Six things leaders can do to move faster

Organizations move at the speed of their employees.

Employees move at the speed of their leader.

Leaders move as fast as their capability.

In a world where it’s hard to keep up, and keeping up is no longer enough, speed is the currency of success.

“The pace of the leader determines the pace of the organization.” -Lee Iacocca

For Zenger and Folkman, authors of the book Speed, leadership speed is “the ability to execute quickly and correctly so that the time to value is decreased.”

I love those words “time-to-value.” I’ve used them to describe the value of change management, and why our team exists at all. (But, that’s another topic for another day). Who doesn’t want a faster time-to-value?

  • We add on to our homes, and we like to see it raise the assessed value (aka price) as quickly as possible.
  • We invest in our health by eating differently, and we like to see the result instantaneously.
  • We instruct our children in the way to talk respectfully, and we like to see them change their behavior immediately.

Organizations like to see their investments pay off as fast as possible. For some, it’s a matter of survival.

According to Zenger and Folkman, leaders who wish to increase their pace can do eight things to raise the pace during brief interactions (which are incredibly important to building connections and connections are the basis of navigating the organization). I’ve profiled the six tactics below that I find most helpful:

  1. Set the pace of the conversation: Make time for short interactions and drop by’s. In Speed, the authors make a great suggestion to put boundaries on the time invested by asking a question like “Tell me something you think I don’t know and maybe don’t want to hear.”
  2. Softly (or respectfully) guide others conversations: Let people know how much time you have. Or, encourage them to cut to the chase by saying “So you need something from me. How can I help?”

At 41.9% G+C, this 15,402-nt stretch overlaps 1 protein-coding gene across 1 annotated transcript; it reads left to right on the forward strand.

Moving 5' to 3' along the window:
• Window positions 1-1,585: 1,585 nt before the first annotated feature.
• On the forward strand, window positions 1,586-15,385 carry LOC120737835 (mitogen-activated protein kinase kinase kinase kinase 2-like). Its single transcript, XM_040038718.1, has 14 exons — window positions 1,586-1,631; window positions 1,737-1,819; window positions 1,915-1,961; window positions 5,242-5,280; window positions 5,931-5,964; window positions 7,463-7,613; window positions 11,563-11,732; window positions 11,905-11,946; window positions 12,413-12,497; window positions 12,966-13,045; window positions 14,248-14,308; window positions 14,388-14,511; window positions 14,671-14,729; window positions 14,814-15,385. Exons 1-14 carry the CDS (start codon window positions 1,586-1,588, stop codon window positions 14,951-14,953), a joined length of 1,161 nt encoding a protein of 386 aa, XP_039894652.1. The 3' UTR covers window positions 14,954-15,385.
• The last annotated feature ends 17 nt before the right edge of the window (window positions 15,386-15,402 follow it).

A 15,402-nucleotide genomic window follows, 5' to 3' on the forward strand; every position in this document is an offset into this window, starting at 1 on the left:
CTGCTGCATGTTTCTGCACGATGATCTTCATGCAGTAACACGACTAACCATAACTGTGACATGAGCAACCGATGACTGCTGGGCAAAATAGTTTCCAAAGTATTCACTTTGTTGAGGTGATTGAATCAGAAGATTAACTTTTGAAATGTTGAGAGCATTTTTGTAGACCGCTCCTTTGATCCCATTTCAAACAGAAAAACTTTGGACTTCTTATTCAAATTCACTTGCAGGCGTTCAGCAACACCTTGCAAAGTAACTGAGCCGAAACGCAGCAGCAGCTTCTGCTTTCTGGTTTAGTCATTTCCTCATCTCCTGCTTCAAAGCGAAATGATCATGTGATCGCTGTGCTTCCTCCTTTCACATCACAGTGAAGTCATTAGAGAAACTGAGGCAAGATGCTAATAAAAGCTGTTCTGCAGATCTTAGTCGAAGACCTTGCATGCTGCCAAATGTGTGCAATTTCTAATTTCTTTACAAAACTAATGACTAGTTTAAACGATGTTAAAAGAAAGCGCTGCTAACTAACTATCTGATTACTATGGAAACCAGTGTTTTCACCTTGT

3. Set expectations by being consistent: Every time someone drops by, give them the same experience and soon they’ll show up ready and the conversation will move faster. If someone brings you a problem and every time you ask “What have you considered?” and “Which do you think is the best solution?”…before too long, they’ll show up prepared, and the interaction will move faster.
  4. Use very short scheduled meetings: Even though Outlook schedules meetings in 30 minute increments, doesn’t mean you have to.
  5. Delegate: The Zenger Folkman angle on delegation is one I love…they suggest asking your team “What do you see me doing that you would like to do?” or  “What responsibilities would enhance your development and free up my time?”
  6. Stop multitasking: We’re fooling ourselves if we think we can multi-task. If you focus and your team focused on the topic at-hand, you’ll move faster. (Personally, a work pet peeve is when someone who is obviously multi-tasking isn’t prepared when asked a question or suddenly queues into the conversation and asks questions or clarifications that takes the whole group backward.)

Which one will you try in the upcoming week? Just one…don’t try them all. Put your favorite tactic into practice for a couple of weeks…consistently, and add another next week.

Then, check the speedometer. Have you moved the needle on the pace of your team?

 

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